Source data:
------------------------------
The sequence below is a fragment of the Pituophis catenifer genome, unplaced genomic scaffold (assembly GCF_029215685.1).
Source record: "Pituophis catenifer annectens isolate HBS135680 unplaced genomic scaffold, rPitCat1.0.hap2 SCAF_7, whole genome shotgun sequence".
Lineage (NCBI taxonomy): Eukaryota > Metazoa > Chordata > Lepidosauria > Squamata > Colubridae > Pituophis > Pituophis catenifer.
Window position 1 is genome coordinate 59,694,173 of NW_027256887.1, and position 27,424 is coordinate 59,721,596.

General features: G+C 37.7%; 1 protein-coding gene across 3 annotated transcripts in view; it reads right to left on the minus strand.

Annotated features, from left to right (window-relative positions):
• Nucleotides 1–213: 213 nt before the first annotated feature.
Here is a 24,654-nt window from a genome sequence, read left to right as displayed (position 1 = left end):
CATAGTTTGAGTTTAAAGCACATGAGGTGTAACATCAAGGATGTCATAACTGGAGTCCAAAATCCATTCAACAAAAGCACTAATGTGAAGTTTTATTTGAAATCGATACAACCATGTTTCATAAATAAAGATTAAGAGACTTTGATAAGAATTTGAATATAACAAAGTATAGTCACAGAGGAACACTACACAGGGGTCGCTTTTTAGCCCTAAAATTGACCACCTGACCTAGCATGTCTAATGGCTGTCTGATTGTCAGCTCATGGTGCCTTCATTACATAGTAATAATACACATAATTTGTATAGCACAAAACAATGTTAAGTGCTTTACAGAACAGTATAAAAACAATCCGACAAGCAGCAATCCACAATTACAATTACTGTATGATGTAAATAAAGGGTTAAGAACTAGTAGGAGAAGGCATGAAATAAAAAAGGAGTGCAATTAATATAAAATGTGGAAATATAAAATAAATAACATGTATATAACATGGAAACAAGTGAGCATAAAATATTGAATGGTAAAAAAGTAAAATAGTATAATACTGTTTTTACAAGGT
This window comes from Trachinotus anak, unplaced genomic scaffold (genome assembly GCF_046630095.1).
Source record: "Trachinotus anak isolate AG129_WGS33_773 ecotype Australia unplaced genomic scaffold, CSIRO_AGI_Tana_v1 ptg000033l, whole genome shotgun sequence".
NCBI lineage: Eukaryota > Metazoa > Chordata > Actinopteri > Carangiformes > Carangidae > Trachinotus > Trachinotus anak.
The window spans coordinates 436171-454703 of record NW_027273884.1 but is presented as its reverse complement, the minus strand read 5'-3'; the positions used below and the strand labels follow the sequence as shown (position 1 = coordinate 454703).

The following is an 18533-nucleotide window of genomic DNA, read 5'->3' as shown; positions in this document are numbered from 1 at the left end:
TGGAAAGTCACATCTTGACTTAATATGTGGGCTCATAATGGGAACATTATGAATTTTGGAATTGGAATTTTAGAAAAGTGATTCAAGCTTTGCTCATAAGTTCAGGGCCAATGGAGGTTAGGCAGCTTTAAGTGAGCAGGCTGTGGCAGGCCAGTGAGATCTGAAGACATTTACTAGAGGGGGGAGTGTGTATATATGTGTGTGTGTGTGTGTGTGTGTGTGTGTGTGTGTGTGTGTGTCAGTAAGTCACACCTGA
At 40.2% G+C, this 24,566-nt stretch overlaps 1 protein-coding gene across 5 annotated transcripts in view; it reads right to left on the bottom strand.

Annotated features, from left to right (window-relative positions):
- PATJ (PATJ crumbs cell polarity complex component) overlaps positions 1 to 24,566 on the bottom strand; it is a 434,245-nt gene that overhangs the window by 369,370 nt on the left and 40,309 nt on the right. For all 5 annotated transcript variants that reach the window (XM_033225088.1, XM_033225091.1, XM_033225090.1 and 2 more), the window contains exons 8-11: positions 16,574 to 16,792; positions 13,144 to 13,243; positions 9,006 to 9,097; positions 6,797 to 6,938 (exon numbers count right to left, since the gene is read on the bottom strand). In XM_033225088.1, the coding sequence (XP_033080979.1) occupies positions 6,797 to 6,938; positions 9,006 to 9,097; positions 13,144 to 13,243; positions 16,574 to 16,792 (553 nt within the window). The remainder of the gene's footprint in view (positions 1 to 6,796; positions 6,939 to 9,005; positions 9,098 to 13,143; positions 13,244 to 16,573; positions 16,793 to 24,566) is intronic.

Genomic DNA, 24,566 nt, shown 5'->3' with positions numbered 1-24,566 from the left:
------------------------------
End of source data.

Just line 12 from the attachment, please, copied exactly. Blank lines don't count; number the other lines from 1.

NCBI lineage: Eukaryota > Metazoa > Chordata > Actinopteri > Carangiformes > Carangidae > Trachinotus > Trachinotus anak.